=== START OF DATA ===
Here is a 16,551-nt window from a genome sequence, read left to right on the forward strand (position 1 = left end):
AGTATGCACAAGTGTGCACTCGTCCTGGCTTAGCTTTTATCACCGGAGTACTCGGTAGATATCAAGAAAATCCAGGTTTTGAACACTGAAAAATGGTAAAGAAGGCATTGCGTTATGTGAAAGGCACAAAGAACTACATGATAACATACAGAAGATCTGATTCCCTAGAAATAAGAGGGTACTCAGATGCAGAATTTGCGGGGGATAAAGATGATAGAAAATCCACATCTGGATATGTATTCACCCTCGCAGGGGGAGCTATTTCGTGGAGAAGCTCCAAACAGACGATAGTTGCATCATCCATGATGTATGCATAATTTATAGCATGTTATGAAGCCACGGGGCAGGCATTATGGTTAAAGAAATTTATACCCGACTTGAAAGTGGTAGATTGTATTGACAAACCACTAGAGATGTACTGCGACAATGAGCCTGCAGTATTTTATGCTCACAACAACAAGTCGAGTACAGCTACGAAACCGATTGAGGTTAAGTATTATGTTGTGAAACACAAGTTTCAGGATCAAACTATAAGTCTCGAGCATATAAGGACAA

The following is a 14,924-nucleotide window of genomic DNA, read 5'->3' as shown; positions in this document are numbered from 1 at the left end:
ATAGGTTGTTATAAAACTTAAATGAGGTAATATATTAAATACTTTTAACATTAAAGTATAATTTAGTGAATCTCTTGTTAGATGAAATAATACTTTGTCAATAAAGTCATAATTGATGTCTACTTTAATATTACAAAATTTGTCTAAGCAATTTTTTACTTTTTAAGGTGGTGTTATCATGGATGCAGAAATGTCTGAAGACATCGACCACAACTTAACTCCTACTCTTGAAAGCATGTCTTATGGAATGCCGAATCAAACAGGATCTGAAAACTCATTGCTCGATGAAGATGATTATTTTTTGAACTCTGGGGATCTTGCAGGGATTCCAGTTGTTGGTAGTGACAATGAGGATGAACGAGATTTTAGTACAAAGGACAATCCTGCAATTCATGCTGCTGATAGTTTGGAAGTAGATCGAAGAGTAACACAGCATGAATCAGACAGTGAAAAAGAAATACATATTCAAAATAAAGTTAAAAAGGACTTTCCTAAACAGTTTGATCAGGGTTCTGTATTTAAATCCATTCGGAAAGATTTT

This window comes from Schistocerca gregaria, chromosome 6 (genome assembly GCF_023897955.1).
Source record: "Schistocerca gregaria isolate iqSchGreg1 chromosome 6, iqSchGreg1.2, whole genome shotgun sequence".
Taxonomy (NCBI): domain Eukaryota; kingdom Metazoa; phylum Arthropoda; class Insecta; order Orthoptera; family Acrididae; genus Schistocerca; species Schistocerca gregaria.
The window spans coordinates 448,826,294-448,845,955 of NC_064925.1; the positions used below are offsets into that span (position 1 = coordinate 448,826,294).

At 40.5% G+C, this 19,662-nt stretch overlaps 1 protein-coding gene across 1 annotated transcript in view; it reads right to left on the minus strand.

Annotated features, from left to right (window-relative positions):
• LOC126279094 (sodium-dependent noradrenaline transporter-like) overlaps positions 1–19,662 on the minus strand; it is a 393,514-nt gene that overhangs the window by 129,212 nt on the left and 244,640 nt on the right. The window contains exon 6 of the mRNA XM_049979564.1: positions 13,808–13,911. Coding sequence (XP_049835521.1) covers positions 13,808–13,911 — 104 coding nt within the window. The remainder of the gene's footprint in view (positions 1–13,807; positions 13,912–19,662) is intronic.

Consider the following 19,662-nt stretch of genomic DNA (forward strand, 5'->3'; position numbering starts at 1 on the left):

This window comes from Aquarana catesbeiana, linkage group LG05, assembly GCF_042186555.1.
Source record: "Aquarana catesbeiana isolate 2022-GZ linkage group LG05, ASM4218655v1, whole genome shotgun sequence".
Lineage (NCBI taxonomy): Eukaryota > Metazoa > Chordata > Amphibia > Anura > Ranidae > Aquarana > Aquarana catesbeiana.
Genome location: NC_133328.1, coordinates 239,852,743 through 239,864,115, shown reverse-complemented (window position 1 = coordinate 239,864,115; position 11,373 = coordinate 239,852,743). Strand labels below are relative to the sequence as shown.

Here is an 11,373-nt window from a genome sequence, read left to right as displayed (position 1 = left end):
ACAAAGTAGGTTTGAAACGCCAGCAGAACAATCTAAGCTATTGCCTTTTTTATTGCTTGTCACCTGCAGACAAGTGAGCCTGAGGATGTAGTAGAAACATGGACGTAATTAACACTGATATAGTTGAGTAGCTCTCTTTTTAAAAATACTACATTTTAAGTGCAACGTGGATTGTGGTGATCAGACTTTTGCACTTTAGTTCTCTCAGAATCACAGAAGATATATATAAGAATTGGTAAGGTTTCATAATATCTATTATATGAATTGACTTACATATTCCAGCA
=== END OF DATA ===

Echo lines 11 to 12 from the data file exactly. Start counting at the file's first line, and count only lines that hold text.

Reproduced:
• LOC126279094 (sodium-dependent noradrenaline transporter-like) overlaps positions 1–19,662 on the minus strand; it is a 393,514-nt gene that overhangs the window by 129,212 nt on the left and 244,640 nt on the right. The window contains exon 6 of the mRNA XM_049979564.1: positions 13,808–13,911. Coding sequence (XP_049835521.1) covers positions 13,808–13,911 — 104 coding nt within the window. The remainder of the gene's footprint in view (positions 1–13,807; positions 13,912–19,662) is intronic.

Consider the following 19,662-nt stretch of genomic DNA (forward strand, 5'->3'; position numbering starts at 1 on the left):